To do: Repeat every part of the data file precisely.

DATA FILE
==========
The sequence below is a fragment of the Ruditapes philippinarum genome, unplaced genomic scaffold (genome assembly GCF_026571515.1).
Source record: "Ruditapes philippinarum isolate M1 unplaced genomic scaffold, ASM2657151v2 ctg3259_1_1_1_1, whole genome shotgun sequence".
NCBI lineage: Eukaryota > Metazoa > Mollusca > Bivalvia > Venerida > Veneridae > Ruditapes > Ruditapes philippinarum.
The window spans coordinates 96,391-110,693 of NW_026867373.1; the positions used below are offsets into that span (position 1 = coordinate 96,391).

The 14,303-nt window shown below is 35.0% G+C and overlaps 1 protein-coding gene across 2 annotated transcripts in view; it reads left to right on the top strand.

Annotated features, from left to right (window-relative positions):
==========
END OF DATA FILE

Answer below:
The sequence below is a fragment of the Ruditapes philippinarum genome, unplaced genomic scaffold (genome assembly GCF_026571515.1).
Source record: "Ruditapes philippinarum isolate M1 unplaced genomic scaffold, ASM2657151v2 ctg3259_1_1_1_1, whole genome shotgun sequence".
NCBI lineage: Eukaryota > Metazoa > Mollusca > Bivalvia > Venerida > Veneridae > Ruditapes > Ruditapes philippinarum.
The window spans coordinates 96,391-110,693 of NW_026867373.1; the positions used below are offsets into that span (position 1 = coordinate 96,391).

The 14,303-nt window shown below is 35.0% G+C and overlaps 1 protein-coding gene across 2 annotated transcripts in view; it reads left to right on the top strand.

Annotated features, from left to right (window-relative positions):